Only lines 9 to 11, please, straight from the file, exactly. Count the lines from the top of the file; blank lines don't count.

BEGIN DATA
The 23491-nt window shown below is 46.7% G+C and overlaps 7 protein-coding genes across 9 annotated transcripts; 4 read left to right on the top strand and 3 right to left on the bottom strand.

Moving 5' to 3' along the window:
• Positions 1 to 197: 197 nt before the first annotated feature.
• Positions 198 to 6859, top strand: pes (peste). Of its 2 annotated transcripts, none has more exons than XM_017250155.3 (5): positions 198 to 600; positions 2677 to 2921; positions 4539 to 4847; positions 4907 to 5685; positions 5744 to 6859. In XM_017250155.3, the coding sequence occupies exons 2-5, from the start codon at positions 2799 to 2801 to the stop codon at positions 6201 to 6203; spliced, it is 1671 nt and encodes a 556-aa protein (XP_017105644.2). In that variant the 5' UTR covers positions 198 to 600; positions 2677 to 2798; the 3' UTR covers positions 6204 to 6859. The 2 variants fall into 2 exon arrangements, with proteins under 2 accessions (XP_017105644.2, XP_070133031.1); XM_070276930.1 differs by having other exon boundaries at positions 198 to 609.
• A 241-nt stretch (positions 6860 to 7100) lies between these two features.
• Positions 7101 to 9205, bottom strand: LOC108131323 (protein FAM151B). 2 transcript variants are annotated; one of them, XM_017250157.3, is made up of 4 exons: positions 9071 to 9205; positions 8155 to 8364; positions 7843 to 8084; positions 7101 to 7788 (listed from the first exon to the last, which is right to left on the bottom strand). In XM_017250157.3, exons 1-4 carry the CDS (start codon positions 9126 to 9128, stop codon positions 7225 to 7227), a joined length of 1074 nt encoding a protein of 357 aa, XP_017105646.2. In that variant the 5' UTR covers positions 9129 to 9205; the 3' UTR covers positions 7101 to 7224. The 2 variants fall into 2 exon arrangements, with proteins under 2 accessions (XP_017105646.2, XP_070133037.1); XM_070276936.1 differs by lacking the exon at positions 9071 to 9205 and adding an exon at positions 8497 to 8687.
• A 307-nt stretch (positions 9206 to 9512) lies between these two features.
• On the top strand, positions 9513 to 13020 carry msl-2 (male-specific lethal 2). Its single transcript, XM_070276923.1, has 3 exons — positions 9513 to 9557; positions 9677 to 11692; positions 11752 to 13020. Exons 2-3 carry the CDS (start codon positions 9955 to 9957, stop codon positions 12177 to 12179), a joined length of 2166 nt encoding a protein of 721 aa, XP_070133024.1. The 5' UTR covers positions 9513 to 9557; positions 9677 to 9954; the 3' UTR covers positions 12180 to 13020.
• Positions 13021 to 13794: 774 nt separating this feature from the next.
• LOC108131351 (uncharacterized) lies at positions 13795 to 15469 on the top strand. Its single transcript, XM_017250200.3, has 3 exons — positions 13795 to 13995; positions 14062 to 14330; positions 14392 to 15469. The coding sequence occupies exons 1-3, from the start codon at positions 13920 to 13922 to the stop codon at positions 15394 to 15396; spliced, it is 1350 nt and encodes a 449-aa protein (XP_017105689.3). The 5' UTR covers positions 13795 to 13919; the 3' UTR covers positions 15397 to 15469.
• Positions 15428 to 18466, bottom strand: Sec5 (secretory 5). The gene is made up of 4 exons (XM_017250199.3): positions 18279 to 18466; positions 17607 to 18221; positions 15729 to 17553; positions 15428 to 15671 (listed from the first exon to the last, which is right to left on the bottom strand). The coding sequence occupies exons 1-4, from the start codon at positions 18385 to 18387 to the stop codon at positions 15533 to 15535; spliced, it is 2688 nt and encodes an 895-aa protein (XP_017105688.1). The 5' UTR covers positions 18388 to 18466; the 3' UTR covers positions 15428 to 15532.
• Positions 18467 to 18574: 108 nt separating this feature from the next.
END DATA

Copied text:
• Positions 13021 to 13794: 774 nt separating this feature from the next.
• LOC108131351 (uncharacterized) lies at positions 13795 to 15469 on the top strand. Its single transcript, XM_017250200.3, has 3 exons — positions 13795 to 13995; positions 14062 to 14330; positions 14392 to 15469. The coding sequence occupies exons 1-3, from the start codon at positions 13920 to 13922 to the stop codon at positions 15394 to 15396; spliced, it is 1350 nt and encodes a 449-aa protein (XP_017105689.3). The 5' UTR covers positions 13795 to 13919; the 3' UTR covers positions 15397 to 15469.
• Positions 15428 to 18466, bottom strand: Sec5 (secretory 5). The gene is made up of 4 exons (XM_017250199.3): positions 18279 to 18466; positions 17607 to 18221; positions 15729 to 17553; positions 15428 to 15671 (listed from the first exon to the last, which is right to left on the bottom strand). The coding sequence occupies exons 1-4, from the start codon at positions 18385 to 18387 to the stop codon at positions 15533 to 15535; spliced, it is 2688 nt and encodes an 895-aa protein (XP_017105688.1). The 5' UTR covers positions 18388 to 18466; the 3' UTR covers positions 15428 to 15532.